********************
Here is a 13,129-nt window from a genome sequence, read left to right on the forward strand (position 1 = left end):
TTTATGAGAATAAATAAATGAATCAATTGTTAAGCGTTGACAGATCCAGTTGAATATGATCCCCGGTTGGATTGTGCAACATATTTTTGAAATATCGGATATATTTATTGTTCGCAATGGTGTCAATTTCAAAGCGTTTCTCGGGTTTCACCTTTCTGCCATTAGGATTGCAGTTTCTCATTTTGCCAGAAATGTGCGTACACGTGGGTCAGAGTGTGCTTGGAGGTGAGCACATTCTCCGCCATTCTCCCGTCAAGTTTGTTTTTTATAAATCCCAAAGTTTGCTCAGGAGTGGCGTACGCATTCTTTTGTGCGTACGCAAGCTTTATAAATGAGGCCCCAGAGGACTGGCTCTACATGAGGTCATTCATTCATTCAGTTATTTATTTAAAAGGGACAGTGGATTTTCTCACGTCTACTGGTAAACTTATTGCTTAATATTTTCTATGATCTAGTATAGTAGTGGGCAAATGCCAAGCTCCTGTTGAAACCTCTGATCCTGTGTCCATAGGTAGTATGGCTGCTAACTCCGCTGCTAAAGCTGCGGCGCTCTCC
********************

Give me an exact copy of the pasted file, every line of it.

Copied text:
Here is a 13,129-nt window from a genome sequence, read left to right on the forward strand (position 1 = left end):
TTTATGAGAATAAATAAATGAATCAATTGTTAAGCGTTGACAGATCCAGTTGAATATGATCCCCGGTTGGATTGTGCAACATATTTTTGAAATATCGGATATATTTATTGTTCGCAATGGTGTCAATTTCAAAGCGTTTCTCGGGTTTCACCTTTCTGCCATTAGGATTGCAGTTTCTCATTTTGCCAGAAATGTGCGTACACGTGGGTCAGAGTGTGCTTGGAGGTGAGCACATTCTCCGCCATTCTCCCGTCAAGTTTGTTTTTTATAAATCCCAAAGTTTGCTCAGGAGTGGCGTACGCATTCTTTTGTGCGTACGCAAGCTTTATAAATGAGGCCCCAGAGGACTGGCTCTACATGAGGTCATTCATTCATTCAGTTATTTATTTAAAAGGGACAGTGGATTTTCTCACGTCTACTGGTAAACTTATTGCTTAATATTTTCTATGATCTAGTATAGTAGTGGGCAAATGCCAAGCTCCTGTTGAAACCTCTGATCCTGTGTCCATAGGTAGTATGGCTGCTAACTCCGCTGCTAAAGCTGCGGCGCTCTCC